Once more dusk was approaching, and they were about to turn back,
when--hark! there was a shout from the borders of the canon beyond. A
few moments before, Abe, the old scout, had disappeared in that
direction. As he pressed onward he presently discovered that, in a
wavering line, the brambles seemed to have been recently trodden down.
A little farther on, almost hidden among the briers and dry leaves, lay
a withered wild flower, like those that grew in the plain below; and
farther still, caught upon a bush, was a bit of the fringe of a shawl,
so small that it might have escaped any but his "hunter's eye." As he
stood still, with senses alert, he heard a sound amid the brush; and,
turning quickly, saw that which made him send forth the ringing halloo
to his comrades. It was a little dog crawling down toward a hollow,
where a spring of water gushed from the ground.

"Fudge!" he called, softly. The dog started, fawned upon him with a
low whine; and, with many backward glances to make sure that he was
following, led the way to a high rock which shelved inward, forming a
sort of canopy above the bank. There, in the rude recess, as he felt
confident would be the case, was the lost child. At first he feared
she might be dead, so pale and motionless she lay; but when he
whispered gently, "Tilderee!" the white eyelids fluttered, then
unclosed; the dull eyes lighted up in recognition, and she smiled a
wan, weak little smile. Once more Abe's cheery voice rang out,
calling, "Found! found!" and the woods and cliffs made merry with the
echoes. His companions hastened toward the ravine; but he met them
half way, carrying the little one in his arms.

What a shout of joy greeted the sight! What a feeling of thankfulness
filled each heart! Mr. Prentiss, strong man though he was, at the
relaxing of the terrible tension, fainted like a woman. For a second
Peter felt his brain in a whirl, then he leaped upon Twinkling Hoofs,
whom he had been leading by the bridle, breathed a word in the ear of
the clever mustang, and sped away like the wind, "to tell them at
home." Who could describe the emotions of the fond mother when, half
an hour later, she clasped her darling to her breast?

What a happy stillness reigned in the house for hours, while Tilderee
was tenderly brought back from the verge of starvation! In the
beginning she was too feeble to speak; but after a while Mrs. Prentiss
noticed that she wanted to say something, and, bending over her, caught
the tremulous words: "Oh mother, I'll never be disobedient any more!"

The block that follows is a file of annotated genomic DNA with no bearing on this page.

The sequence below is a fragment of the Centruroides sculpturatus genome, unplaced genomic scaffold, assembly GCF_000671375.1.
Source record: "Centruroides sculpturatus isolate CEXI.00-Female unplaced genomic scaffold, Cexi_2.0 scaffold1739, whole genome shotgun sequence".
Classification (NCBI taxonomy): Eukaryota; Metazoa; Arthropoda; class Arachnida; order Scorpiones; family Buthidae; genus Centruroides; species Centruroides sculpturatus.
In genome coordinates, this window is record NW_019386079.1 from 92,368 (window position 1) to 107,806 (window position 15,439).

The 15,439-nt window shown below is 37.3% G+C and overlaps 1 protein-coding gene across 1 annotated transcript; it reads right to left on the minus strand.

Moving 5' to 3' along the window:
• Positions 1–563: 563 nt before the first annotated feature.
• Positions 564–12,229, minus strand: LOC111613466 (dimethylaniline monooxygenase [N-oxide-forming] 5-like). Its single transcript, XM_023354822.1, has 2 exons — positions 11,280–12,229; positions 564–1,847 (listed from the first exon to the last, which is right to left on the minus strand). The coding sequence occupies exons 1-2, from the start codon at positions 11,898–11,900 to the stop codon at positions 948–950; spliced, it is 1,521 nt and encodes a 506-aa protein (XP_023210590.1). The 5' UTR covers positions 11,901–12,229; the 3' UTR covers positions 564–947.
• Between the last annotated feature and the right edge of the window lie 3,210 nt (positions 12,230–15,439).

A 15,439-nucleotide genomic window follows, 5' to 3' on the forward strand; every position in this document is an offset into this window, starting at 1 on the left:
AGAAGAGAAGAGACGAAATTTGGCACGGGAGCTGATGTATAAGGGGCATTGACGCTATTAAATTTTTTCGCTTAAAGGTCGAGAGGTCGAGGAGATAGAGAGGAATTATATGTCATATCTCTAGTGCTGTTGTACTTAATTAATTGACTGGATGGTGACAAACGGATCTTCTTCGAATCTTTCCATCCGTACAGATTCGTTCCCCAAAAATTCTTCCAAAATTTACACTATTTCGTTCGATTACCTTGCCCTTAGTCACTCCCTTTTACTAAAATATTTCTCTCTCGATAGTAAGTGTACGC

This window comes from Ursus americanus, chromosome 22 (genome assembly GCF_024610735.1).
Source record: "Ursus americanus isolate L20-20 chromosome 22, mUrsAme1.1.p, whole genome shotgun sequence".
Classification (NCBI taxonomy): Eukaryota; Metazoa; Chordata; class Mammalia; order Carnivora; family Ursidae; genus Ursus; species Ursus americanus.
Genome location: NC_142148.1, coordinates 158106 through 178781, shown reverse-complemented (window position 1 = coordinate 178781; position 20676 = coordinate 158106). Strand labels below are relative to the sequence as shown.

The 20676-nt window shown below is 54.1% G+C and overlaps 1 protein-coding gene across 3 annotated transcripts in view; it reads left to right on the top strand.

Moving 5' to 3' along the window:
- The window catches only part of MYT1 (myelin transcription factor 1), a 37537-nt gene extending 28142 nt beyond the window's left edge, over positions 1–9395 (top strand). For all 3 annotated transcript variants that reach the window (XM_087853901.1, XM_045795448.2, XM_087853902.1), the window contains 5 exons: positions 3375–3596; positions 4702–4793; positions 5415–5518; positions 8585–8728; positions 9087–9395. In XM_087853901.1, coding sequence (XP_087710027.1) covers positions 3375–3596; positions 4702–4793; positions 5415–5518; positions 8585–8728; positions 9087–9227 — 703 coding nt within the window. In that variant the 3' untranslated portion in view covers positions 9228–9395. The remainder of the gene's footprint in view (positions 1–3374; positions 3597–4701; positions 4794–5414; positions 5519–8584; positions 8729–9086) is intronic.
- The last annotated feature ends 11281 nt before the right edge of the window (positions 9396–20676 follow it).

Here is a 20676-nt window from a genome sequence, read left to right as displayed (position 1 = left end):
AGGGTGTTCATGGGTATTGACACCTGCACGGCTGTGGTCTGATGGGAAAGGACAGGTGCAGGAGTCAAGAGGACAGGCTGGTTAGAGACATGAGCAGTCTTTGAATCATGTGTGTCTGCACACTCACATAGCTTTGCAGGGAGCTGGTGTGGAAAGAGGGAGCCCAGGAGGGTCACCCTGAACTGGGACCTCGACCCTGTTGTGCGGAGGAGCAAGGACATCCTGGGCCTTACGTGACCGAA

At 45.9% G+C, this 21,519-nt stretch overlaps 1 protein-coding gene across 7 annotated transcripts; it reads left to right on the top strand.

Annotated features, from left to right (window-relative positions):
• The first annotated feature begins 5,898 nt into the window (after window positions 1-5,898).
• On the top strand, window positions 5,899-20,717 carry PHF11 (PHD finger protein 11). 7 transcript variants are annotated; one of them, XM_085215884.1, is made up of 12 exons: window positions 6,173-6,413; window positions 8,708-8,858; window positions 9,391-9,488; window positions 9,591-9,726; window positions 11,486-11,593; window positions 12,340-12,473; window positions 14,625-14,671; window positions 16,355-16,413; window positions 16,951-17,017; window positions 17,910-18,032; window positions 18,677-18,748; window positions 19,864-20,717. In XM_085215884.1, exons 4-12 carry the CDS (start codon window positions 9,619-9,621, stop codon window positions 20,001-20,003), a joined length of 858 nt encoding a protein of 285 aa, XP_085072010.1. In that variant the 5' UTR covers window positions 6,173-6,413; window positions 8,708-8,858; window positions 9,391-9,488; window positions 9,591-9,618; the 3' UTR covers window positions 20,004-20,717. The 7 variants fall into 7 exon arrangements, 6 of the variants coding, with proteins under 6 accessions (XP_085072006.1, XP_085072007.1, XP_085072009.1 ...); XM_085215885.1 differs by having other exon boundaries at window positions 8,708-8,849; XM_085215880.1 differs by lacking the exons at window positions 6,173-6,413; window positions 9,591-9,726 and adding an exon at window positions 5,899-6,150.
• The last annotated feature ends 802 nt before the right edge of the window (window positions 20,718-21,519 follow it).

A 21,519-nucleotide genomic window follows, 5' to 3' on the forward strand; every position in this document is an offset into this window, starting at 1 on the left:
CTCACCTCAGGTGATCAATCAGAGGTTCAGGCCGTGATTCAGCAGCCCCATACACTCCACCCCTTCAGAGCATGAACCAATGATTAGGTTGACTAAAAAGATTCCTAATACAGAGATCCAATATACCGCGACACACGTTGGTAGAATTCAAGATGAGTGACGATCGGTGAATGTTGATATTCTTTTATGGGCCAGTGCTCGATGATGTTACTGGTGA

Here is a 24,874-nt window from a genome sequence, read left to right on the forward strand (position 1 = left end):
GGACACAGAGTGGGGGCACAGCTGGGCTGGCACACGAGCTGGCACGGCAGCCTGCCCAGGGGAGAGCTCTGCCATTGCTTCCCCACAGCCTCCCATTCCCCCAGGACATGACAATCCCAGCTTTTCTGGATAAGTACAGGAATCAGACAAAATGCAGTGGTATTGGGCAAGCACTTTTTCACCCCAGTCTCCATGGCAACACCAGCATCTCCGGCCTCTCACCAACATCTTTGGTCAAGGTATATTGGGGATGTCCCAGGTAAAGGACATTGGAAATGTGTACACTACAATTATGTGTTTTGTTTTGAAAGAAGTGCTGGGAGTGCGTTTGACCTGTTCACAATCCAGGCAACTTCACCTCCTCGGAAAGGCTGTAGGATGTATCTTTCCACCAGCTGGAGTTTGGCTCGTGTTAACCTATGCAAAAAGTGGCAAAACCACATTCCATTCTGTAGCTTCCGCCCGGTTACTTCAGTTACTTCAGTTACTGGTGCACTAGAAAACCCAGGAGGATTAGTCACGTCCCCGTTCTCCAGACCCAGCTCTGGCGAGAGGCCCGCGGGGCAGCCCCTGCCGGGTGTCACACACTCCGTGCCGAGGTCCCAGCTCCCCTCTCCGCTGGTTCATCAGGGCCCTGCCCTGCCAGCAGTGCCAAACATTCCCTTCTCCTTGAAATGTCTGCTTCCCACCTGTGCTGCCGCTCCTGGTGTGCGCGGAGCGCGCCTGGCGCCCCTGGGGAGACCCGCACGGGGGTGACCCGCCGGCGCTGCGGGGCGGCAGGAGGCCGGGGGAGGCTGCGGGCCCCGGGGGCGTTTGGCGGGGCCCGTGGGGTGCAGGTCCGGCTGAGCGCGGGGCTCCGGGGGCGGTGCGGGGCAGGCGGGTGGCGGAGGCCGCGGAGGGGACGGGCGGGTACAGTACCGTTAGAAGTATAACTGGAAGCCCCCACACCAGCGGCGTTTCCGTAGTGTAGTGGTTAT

It was then that the good woman, who, as the saying is, "had kept up"
wonderfully, was overcome, and wept unrestrainedly.

As for Joan, it seemed to her that there could never be any mourning or
sadness again. When she had done everything possible for Tilderee, she
lavished attentions upon Fudge, and announced to him that henceforth he
was to be called Fido (faithful); at which he wagged his tail, as if he
found the _role_ of hero quite to his liking. Joan's heart was so
light that she wished everyone in the world could share her happiness;
but whether she laughed or chattered, or hummed a little song to
herself, the refrain of all this gladness was "Oh, how good God is!
How good God is!"

A LITTLE WHITE DRESS.

"Only three weeks more, Constance. Aren't you glad?" said Lillie to
her little companion and neighbor as they hurried to school.

"Indeed I am. But it's so long in coming!" sighed Constance. "The
days never seemed to go so slowly before."

"I have made a calendar, and every morning I cross off a date; there
are already seven gone since the 1st of May," explained Lillie, with a
satisfied air, as if she had discovered the secret of adding "speed to
the wings of time." "We shall not have a great while to wait now."

Was it a grand holiday that our young friends were anticipating so
eagerly, or the summer vacation, now drawing near? One might suppose
something of the kind. But not at all. On the approaching Feast of
the Ascension they were to make their First Communion; and, being
convent-bred little girls, every thought and act had been directed to
preparation for this great event, to which they looked forward with the
artless fervor natural to innocent childhood. No one must imagine,
however, that they were diminutive prudes, with long faces. Is not a
girl or boy gayest when his or her heart has no burden upon it? In
fact, it would have been hard to find two merrier folk, even upon this
bright spring morning.

Lillie was a sprightly creature, who, somehow, always reminded Sister
Agnes of one of the angels in Murillo's picture, "The Immaculate
Conception,"--a lively, happy-go-lucky, rollicking angel, who plays
hide-and-seek among the folds of Our Lady's mantle, and appears almost
beside himself with the gladness of heaven's sunlight. Yet Lillie was
by no means an angel. She had her faults of course, and these often
sadly tried the patience of the good Sister. She was quick-tempered,
volatile, inclined to be a trifle vain. Alas that it is so hard to
keep a child's heart like a garden enclosed as with a fragrant hedge,
laden with the blossoms of sweet thoughts,--safely shut in from the
chilling winds of worldliness! She was lovable withal, generous,
affectionate, and would make a fine woman if properly trained.

Constance, a year older, was more sedate, though with plenty of quiet
fun about her. But, as a general thing, she knew when to be serious
and when to play,--a bit of wisdom which Sister Agnes frequently wished
she could manage to impart to the others of the band of aspirants, of
whom the gentle nun had special charge.

Constance and Lillie were nearly always together. Now, as they
tripped, onward, they were as happy as the birds in the trees above
them, and their voices as pleasant to hear. Having turned the corner,
they began to meet a company of children, who came along, sometimes in
groups, again in detachments of twos and threes, all clad in white,
with white veils upon their heads and floating about them as they